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Should I Invest My Money in Cash Right Now?

Today, we are going to talk about cash. And the burning question on every investor’s mind is: Should I invest my money in cash right now?

So, let’s define Cash as an investment category. It includes money market funds, CDs, High Yield Savings, and US Treasuries. These Cash investments are all offering a sweet 5% yield with little to no risk. Sounds like a no-brainer compared to the rollercoaster ride of the equity and bond markets, doesn’t it? I mean, who wouldn’t be tempted to ditch their current investments and jump on this supposedly lucrative option? It’s a scary out there, I get it! Before making any drastic decisions, it’s important to ask ourselves a few questions.

What are your financial goals?

We all have different priorities when it comes to our money. Maybe you have upcoming college costs, dreams of downshifting from your career, or even buying a second home. And of course, there’s the never-ending stream of bills that keep getting more expensive. Thanks, inflation! Most of us aren’t aiming to be the richest person in the world; we just want to reach a point where we feel financially secure in retirement and can live a comfortable lifestyle. So, go ahead and list your financial goals in order of priority. Don’t stress too much about getting it perfect. Just think about what truly matters to you and start from there. And remember, it’s okay to change your mind along the way.

What is your time horizon for each goal?

Generally speaking, if you need to use the money within the next 5 years, it’s best to keep it in cash. Think emergency fund, down payment for a home, or your high school junior’s college education costs. Lucky you! Cash is outperforming any other asset class right now!

But what about money that you won’t need for 5 years or more, like when you’re planning to downshift your job? Well, cash won’t quite cut it for those long-term goals. Historically, cash has done a terrible job at keeping up with inflation. Your best bet is to invest your long-term money in assets like stocks and bonds. Yes, they may fluctuate more than cash, but they tend to deliver higher returns over time. Time is your friend.

What if my financial pain point is the volatility of the markets?

Your investments aren’t just numbers on a screen; they represent your hard work and dedication to securing your financial future. Seeing those investment balances dip can be painful and trigger all sorts of fears. Fear that all your efforts will go to waste. Fear that you and your loved ones won’t be okay because that money is gone forever. It’s only natural to want to do something to alleviate that pain and fear. Managing this fear is the toughest part of investing. Long term investment success is dependent on managing this fear.

There are plenty of books to help you navigate this emotional rollercoaster. Two of my favorites are The Behavior Gap: Simple Ways to Stop Doing Dumb Things with Money and The Psychology of Money: Timeless Lessons on Wealth, Greed, and Happiness.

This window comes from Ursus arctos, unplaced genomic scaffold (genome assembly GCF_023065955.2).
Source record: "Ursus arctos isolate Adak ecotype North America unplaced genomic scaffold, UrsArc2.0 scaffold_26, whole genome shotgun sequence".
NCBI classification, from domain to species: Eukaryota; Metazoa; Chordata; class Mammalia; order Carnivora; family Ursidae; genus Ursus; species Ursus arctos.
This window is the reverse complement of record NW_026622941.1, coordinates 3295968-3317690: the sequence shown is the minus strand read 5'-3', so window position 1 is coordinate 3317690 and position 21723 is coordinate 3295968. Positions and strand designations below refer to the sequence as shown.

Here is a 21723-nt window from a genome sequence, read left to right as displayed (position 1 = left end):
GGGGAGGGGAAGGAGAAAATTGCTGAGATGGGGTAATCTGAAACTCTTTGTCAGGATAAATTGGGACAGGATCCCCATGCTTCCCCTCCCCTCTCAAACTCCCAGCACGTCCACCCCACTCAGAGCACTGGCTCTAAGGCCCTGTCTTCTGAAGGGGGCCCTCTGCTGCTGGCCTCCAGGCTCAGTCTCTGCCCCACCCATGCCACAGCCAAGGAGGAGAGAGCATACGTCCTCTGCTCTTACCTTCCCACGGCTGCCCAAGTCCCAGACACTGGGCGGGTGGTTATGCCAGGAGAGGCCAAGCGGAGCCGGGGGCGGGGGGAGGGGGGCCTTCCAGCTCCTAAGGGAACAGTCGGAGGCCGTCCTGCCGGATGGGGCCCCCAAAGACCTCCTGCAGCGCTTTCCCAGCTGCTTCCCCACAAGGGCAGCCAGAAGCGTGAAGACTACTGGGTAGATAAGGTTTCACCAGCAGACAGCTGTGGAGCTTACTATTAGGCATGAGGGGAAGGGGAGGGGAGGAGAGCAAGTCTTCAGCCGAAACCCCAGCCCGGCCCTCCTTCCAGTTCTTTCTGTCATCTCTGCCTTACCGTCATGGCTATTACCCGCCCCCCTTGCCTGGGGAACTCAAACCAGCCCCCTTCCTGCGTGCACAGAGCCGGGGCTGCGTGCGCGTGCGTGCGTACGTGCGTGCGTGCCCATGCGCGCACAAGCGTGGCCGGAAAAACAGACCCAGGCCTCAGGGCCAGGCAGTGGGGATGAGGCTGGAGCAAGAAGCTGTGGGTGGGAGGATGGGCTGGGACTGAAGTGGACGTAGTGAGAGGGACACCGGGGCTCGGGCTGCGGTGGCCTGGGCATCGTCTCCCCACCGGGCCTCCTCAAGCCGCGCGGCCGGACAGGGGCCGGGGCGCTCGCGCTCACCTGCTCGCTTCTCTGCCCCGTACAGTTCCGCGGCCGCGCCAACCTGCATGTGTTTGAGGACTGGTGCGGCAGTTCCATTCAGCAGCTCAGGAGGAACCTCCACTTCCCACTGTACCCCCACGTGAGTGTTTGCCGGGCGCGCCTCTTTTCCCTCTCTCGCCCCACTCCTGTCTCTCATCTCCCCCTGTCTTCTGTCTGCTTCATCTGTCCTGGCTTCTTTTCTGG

Some people find that they need a financial advisor to guide them through these tough times. According to a Vanguard study, investors with financial advisors tend to achieve up to 3% higher net returns than those without. And guess what? A significant portion of that benefit comes from behavioral coaching. Providing guidance and discipline can make a world of difference.

So, while a 5% return from money market funds may seem tempting, it’s crucial to remember that investments are not a one-size-fits-all solution. Take the time to make informed decisions based on your own unique circumstances. Patience and a strategic mindset are key to successful investing. Keep educating yourself, seek guidance when needed, and stay committed to your financial goals.

Here’s what some smarter folks have to say about Cash

Investors Should Fight the Temptation of Cash

This Financial Times article was written by Karen Ward, a Chief Market Strategist for JP Morgan Asset Management.

Should I Ditch Bonds for Money Market Funds or CDs?

The stock market is not the only one taking a beating. Bonds have been getting kicked in the teeth too.

How to Use Cash in a Portfolio

As usual, Morningstar does a great job explaining the pros and cons of cash and how it fits in your investment portfolio.

On a personal note, I’m thinking of my friends and their loved ones as I see and hear about what is happening in Israel. May peace come quickly.

Disclosures: BW Financial LLC dba BW Financial Planning is an Investment Adviser registered with the State of Colorado. All views, expressions, and opinions included in this communication are subject to change. This communication is not intended as an offer or solicitation to buy, hold or sell any financial instrument or investment advisory services. Any information provided has been obtained from sources considered reliable, but we do not guarantee the accuracy or the completeness of any description of securities, markets or developments mentioned. We may, from time to time, have a position in the securities mentioned and may execute transactions that may not be consistent with this communication’s conclusions. This communication is for informational purposes only and should not be construed as legal, accounting and/or tax advice. Should you have any questions and/or issues in these areas, please consult your legal, tax and/or accounting adviser.

Behavioral Finance, Investing